Manufacturers typically claim that their products are recyclable, but FIFA notes that no manufacturer has played an active role in promoting recycling. But at least some of them have demonstrated the feasibility of recycling artificial turf.
A company called FieldTurf installed artificial turf at the University of Arkansas’ War Memorial Stadium. In June 2010, when that field reached its end of life, the company removed and recycled the entire installation. Then it installed new turf. Never before had an entire field been recycled.
Artificial turf and recycling
Recycling artificial turf requires several steps. Removing turf from a sports field needs special equipment, but it’s fairly easy to roll it up and truck it away. It may or may not be necessary to remove infill, too. Removing turf from landscaping and other applications is more complicated because of the irregular shape.
It costs about $30,000-60,000 to landfill the turf from the typical sports field. Recycling artificial turf instead requires some kind of recycling facility within about 200 miles. Otherwise, transportation becomes prohibitively expensive.
In the next step after removal and transportation, it is necessary to separate all those different polymers. The variety of materials combined together into one product makes recycling artificial turf much more complicated than recycling most other materials.
After separation, some components can simply be reused in their original form. Others become raw materials for a variety of products, especially synthetic lumber and molded plastic products. Infill can become part of sound barriers, road bases, and other highway construction uses.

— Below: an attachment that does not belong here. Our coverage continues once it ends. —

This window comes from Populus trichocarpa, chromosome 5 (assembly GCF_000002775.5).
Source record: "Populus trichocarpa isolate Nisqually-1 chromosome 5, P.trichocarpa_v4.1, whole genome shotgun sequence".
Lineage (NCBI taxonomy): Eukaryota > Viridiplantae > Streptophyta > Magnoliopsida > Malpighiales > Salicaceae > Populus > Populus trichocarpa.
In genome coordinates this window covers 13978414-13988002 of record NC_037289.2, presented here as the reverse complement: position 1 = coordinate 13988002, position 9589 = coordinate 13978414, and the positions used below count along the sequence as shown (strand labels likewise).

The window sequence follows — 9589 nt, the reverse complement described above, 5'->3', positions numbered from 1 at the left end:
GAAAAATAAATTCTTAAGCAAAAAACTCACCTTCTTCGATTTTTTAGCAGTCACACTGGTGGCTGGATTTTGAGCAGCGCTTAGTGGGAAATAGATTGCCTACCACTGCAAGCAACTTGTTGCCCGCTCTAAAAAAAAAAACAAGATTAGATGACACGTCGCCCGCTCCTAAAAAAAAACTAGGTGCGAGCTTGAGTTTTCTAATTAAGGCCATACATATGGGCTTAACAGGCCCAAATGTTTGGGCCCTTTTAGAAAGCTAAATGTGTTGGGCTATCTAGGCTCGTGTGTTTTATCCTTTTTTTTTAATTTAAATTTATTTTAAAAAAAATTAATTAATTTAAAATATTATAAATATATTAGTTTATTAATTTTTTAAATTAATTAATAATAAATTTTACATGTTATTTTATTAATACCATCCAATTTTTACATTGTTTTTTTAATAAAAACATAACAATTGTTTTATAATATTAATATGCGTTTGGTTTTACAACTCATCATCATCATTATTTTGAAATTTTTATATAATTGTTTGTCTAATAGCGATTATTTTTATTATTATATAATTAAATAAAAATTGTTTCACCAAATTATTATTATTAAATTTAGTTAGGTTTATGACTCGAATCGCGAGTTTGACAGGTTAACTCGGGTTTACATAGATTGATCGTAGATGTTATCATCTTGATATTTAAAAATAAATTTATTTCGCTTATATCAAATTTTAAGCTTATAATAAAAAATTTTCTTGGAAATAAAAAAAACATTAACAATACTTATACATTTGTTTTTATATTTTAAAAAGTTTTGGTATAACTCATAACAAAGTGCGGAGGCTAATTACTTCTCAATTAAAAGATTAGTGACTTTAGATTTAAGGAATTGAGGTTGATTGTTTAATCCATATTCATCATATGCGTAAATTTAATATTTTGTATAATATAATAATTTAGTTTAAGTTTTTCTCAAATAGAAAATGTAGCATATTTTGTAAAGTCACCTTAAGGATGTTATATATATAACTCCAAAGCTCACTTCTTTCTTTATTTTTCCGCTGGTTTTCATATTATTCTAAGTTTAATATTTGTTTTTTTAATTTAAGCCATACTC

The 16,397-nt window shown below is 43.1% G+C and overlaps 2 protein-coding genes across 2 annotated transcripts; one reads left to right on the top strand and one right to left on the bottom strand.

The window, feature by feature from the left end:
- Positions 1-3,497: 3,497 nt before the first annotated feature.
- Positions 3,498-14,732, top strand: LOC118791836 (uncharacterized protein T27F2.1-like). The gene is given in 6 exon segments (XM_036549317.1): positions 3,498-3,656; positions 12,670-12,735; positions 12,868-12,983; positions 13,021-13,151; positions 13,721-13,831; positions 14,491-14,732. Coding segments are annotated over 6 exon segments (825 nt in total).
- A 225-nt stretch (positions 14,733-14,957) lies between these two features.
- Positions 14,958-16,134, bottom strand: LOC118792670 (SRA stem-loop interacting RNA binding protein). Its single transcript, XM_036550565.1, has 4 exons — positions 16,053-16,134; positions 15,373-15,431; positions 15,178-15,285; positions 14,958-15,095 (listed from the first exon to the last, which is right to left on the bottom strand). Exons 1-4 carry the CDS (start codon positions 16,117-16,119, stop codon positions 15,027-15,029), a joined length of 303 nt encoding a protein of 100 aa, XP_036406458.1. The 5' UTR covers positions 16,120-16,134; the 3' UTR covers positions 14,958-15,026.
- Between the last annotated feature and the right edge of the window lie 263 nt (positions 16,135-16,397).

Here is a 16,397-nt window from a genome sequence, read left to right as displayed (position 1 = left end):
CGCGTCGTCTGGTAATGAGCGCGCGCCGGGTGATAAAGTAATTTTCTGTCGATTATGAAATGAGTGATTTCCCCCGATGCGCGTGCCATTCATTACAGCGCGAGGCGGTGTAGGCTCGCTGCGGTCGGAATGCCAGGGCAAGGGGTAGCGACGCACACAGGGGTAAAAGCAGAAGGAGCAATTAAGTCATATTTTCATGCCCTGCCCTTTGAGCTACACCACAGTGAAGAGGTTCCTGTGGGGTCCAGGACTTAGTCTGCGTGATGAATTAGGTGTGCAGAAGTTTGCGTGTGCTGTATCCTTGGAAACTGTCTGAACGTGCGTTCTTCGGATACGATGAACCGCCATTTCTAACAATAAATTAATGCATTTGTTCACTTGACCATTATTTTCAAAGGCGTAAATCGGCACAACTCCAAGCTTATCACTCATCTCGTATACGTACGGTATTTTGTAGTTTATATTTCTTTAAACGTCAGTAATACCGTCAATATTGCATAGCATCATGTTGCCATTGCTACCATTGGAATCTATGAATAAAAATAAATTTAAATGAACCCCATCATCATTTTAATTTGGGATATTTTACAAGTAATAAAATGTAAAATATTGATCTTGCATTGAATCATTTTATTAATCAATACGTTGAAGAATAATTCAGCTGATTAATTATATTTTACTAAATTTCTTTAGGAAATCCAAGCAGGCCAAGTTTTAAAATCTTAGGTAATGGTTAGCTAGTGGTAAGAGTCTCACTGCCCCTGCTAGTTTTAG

Few if any recycling operations can achieve the level of purity necessary to reuse materials for anything comparable to their original purpose. Recycling artificial turf therefore means materials will be used only for lower-grade applications.
Researchers have developed a “hot melt” backing that, in principle, make it easier to separate materials in the recycling process. So far, however, not many manufactures have worked with this unproven technology.
For now, therefore, artificial turf at the end of its life becomes a waste product. Some countries, such as the US, landfill most waste. Many European countries incinerate it in some kind of waste to energy installation. In too much of the world, however, waste winds up in unregulated dumps.
We can’t expect perfection at anything. We can expect that those who manufacture, install, and use artificial turf will monitor its health and environmental effects. Recycling artificial turf is in its infancy. Expect it to become easier, cheaper, and more common.
Entire synthetic turf fields now being recycled / Paul Steinbach, Athletic Business. September 2010.
Environmental impact study on artificial football turf / Eunomia Research & Consulting Ltd for FIFA [Fédération Internationale de Football Association]. March 2017
Removal, recovery, reuse and recycling of synthetic turf and its system components / Synthetic Turf Council. 2015